Investing in well-documented developer tools and API libraries was central to Packet’s customer acquisition strategy. Potential customers often started by playing in the company’s cloud, attracted by unique options like its “Tiny but Mighty” (a surprisingly powerful $0.05/hr bare metal server) and “Armv8 Beast” (the first dedicated Arm-based server on the market) offerings. Since most developers were coming from the cloud, having a solid Terraform provider and/or API documentation made the hardware more addressable.

To serve a rapidly growing audience of developers — with 600 to 800 new signups per month — Packet created a popular community Slack channel and ensured that users received fast responses to chat or email inquiries. By testing and deploying their own solutions using Packet infrastructure, developers moved themselves deeper into the company’s sales funnel, where Packet met them with technical account managers and shared private Slack channels.

In order to convert users into scaling customers, Packet listened closely to user feedback and developed its strategic roadmap — which was publicly available on Trello at the time — around early adopters.

Finally, Packet avoided all advertising costs and instead allocated budget resources to supporting open source projects and events. Significant donations to the Cloud Native Computing Foundation (CNCF) and OpenStack Foundation — along with support for projects such as Kernel.org — also attracted valuable, sophisticated users onto its platform.

With an influx of highly technical users and easy channels for communication, Packet’s developers had a ringside seat for assessing how other users were using its bare metal solutions. As a result, many users converted into customers once they saw clear evidence that Packet could help them.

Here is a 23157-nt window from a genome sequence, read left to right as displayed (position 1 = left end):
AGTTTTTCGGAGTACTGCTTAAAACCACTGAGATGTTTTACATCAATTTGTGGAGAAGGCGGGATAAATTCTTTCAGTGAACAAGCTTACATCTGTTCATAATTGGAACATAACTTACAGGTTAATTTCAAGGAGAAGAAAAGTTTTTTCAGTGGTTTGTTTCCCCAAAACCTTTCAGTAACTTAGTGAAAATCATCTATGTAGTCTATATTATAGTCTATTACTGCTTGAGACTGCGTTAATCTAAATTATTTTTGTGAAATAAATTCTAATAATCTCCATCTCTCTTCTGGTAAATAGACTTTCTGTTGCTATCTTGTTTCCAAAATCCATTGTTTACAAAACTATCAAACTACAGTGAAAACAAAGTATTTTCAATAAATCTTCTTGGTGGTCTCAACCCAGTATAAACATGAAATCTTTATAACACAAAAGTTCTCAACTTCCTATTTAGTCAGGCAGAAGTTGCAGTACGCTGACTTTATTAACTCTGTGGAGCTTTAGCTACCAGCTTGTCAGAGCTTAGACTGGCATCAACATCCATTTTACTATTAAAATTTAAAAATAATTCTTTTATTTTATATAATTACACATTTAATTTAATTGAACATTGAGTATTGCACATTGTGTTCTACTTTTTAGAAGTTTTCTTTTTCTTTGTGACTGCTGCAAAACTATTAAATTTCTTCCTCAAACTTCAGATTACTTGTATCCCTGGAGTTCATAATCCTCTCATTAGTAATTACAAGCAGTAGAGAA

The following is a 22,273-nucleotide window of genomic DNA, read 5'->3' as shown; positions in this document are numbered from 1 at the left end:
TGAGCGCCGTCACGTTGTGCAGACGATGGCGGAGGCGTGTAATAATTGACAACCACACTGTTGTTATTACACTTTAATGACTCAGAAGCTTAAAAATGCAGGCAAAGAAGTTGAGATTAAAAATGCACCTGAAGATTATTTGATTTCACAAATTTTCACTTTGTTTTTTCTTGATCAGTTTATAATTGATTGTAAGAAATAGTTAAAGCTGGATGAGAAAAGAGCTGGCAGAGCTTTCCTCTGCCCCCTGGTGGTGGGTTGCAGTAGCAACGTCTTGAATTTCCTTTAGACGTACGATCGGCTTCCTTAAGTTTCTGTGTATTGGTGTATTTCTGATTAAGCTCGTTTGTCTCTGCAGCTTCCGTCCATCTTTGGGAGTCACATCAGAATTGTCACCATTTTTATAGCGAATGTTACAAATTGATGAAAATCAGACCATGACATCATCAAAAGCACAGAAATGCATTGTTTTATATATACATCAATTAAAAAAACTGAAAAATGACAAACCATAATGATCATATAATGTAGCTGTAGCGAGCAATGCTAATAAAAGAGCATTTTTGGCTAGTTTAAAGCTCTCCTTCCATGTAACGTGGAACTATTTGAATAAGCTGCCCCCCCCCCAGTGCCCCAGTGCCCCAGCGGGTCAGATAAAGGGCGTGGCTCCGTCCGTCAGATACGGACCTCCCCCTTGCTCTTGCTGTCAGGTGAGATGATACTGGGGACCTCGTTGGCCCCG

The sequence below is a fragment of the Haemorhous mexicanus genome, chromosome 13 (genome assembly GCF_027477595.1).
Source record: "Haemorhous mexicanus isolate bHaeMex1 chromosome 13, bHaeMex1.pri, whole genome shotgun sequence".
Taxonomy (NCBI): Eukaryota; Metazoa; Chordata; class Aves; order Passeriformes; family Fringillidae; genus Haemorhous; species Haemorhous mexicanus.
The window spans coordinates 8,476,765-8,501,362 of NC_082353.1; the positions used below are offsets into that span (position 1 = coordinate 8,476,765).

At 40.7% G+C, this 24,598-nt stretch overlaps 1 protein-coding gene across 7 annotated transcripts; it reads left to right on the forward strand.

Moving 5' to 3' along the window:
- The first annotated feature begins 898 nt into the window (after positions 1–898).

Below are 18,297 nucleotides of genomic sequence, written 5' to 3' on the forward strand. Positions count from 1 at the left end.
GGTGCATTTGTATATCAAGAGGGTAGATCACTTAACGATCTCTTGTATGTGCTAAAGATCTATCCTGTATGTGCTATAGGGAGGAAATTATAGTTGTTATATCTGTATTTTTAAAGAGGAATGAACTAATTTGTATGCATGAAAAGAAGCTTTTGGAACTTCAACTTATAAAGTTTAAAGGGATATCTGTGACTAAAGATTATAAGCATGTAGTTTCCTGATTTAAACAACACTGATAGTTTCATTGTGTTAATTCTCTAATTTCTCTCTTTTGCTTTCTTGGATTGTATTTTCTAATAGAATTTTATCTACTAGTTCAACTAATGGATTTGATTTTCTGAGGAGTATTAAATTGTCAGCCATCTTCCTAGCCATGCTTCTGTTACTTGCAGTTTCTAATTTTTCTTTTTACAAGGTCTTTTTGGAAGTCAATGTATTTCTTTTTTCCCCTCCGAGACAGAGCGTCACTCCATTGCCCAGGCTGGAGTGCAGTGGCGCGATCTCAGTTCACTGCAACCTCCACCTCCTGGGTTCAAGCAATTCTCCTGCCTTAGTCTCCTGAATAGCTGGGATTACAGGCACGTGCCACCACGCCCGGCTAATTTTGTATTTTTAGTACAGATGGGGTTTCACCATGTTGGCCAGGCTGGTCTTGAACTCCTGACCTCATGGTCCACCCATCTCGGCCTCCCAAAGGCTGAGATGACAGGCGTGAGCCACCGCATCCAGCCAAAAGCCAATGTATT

“I remember when Terraform’s work-in-progress became visible to other developers on our platform,” Jacob said. “At the time, the only other similar infrastructure providers were virtualized clouds. Within hours we had developers from another startup, Hashicorp, on our platform experiencing automated bare metal for the first time. That validation encouraged us to double down on the ecosystem as a way to reach our target customers.”

Packet also made scaling easy by offering features such as 60-second server deployments, reserved instances, flexible pricing, customized solutions, and, of course, 24/7 support. “Once developers understood the competitive advantages of using bare metal infrastructure, they typically sold themselves and their internal stakeholders on our platform,” Jacob said. “Increasing sales was dependent on our ability to provide automation, networking, and security solutions that users could depend on – at a cost that was competitive with the big cloud providers.”

“We named our company Packet because the one thing you have to buy from a cloud provider is network. It is fitting that the next chapter in our story is with Equinix, whose entire business is about making connections.” - Jacob Smith, Packet
Deploying enterprise-scale solutions